Bucks health director says 'modified quarantine' will minimize school disruption

Back to school
Photo credit Paul Hennessy/NurPhoto via Getty Images
By KYW Newsradio 1060

UPDATED: 4 p.m.

DOYLESTOWN, Pa. (KYW Newsradio) — As suburban school districts prepare to start the academic year, Buck County's health director is setting out guidelines for a “modified quarantine." In the event that any students contract COVID-19, schools will not automatically be shut down.

Dr. David Damsker says everyone is already operating in a modified quarantine — wearing masks to go to stores and work — and the county’s first responders have been working within a modified quarantine since March. 

Damsker says the county has not seen anyone who has spread the virus while using the modified quarantine.

"This is in areas like a hospital, police station, other first responders, where one exposure could potentially cripple an entire hospital or an entire police force," he said. "And we realized very quickly that that was just not something we could tolerate."

He says the modified quarantine calls for the exposed person to wear a mask, monitor symptoms and stay home if they feel sick. Damsker says this can also apply to schools.

“We feel comfortable saying that, if there is a case in the classroom, that child goes home, of course — on isolation, because they actually are a case — and everyone else continues to go to school under the masking guidelines.”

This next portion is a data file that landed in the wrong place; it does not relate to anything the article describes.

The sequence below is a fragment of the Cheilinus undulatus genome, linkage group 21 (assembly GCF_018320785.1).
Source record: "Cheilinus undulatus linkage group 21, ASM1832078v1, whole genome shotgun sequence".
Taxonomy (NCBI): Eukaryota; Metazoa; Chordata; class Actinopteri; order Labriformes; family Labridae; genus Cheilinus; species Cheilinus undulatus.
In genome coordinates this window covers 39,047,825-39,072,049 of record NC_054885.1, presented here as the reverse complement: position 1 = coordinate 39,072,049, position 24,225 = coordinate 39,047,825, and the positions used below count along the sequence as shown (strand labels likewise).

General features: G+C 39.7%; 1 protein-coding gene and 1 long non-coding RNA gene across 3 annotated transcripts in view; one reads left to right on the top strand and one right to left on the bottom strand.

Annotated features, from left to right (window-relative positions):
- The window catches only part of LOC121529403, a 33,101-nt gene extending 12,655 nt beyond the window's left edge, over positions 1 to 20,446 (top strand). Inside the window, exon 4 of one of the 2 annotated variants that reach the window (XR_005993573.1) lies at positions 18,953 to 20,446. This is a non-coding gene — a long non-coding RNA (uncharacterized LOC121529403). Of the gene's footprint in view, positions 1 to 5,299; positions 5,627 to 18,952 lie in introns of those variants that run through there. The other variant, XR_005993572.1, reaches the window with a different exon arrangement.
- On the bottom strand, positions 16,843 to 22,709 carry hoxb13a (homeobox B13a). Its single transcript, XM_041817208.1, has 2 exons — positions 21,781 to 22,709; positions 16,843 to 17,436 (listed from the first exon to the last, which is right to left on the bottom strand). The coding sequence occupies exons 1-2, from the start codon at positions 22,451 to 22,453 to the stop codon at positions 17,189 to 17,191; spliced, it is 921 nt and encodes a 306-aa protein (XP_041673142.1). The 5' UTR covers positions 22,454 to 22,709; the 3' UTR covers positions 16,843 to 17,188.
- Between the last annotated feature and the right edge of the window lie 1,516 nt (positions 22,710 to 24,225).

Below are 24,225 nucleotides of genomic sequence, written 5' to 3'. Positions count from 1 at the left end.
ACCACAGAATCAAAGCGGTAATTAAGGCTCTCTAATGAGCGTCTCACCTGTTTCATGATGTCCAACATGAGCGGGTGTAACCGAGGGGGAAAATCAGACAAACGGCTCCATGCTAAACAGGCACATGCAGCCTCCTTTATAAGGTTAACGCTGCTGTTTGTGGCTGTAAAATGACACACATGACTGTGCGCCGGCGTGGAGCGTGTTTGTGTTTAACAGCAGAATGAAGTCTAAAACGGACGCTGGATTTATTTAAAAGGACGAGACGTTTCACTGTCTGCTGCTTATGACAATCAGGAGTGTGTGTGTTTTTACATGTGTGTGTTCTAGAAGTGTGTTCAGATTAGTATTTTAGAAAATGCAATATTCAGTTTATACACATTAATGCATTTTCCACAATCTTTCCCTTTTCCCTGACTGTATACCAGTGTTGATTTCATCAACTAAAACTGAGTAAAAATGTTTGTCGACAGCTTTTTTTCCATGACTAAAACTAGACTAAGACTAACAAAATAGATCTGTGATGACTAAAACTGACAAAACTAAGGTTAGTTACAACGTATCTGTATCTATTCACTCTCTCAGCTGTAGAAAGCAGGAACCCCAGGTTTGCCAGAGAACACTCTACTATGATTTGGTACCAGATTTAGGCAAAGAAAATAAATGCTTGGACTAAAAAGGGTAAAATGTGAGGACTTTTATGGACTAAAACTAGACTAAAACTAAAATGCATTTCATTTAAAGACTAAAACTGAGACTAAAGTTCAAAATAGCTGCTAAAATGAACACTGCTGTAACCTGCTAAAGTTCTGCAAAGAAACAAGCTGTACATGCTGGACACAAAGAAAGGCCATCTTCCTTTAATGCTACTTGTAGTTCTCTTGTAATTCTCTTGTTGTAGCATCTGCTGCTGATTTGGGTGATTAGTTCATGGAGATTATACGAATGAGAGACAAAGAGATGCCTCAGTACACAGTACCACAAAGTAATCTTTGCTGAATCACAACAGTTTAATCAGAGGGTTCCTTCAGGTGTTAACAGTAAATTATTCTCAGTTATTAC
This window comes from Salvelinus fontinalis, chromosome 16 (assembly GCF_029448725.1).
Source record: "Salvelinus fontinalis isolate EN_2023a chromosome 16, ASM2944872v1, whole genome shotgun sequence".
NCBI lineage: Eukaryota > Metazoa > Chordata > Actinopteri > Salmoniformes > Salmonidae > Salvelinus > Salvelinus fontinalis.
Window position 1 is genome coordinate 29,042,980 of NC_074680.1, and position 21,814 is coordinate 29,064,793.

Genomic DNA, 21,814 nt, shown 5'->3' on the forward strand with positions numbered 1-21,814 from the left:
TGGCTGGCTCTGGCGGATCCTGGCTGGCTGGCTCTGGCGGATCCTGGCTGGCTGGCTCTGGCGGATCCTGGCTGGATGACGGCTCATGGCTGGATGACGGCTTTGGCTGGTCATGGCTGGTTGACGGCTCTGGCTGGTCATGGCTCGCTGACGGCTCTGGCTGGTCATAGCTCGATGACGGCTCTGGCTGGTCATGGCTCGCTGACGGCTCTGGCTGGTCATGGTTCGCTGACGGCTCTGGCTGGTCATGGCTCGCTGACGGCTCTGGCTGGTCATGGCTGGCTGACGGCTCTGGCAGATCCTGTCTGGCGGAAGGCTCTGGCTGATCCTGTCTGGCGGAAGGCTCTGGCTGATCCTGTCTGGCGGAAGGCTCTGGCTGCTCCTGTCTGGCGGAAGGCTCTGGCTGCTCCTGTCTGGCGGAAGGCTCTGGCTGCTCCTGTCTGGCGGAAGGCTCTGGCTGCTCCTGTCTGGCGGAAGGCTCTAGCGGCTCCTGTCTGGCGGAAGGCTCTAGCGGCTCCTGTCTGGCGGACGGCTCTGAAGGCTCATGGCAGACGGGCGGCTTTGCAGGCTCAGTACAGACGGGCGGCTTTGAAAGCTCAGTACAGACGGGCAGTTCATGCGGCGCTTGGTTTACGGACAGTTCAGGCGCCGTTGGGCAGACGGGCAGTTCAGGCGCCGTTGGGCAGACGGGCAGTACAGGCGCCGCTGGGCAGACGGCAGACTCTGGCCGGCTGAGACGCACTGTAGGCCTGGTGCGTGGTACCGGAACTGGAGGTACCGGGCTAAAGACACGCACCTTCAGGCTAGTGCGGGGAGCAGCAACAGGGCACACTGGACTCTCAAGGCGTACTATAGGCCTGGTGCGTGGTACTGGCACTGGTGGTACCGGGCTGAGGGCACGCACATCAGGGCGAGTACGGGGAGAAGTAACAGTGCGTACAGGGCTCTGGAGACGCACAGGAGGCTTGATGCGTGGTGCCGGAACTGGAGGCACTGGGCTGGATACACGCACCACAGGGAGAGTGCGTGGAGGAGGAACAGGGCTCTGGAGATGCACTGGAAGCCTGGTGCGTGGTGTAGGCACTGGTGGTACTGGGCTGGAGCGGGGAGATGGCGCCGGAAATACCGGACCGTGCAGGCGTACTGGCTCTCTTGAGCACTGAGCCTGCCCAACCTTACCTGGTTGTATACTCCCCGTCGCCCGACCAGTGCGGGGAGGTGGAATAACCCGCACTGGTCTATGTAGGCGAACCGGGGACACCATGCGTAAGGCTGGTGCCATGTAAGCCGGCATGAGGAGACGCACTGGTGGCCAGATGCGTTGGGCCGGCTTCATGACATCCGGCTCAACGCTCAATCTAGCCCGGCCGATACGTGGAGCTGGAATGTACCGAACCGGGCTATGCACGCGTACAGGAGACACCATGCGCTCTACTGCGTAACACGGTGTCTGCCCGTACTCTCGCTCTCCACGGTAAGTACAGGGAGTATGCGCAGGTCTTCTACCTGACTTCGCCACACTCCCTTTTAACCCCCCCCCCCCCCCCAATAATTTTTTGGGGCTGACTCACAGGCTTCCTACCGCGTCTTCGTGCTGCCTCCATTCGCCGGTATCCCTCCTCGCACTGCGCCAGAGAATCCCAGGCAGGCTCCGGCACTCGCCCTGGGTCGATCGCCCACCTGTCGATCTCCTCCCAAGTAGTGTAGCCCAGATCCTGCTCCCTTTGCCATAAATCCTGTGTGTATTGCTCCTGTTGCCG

Damsker says shutting school down for one case is too disruptive for the students and the schools. 

“School should not shut down every time there's a case in a school, every time there’s a case in a classroom," he said. "Because then it becomes a game of ping pong, where someone says, 'I was possibly exposed. Oh, I'm gonna shut down the classroom 14 days.' The kids are going back and forth back and forth."

Damsker says COVID-19 is going to be with us for a while, so we have to deal with it. He says modified quarantine allows that. 

“We’re all walking around in modified quarantine all the time anyway. And I think once people think about it that way, you know what? What's the difference? When you go into a store, you already assume everyone around you has coronavirus. That's why we’re all masking and distancing. That’s the whole point."

Damsker says those who have a knee-jerk reaction to shut school down completely are not looking at the long-term picture. He says the coronavirus is going to be with us for a while, and we need to be able to return to out regular routines.

“This allows people the flexibility to go to work, to go to school and continue living their lives."

He says this is just one more tool in the tool box and is a major development in addressing the pandemic.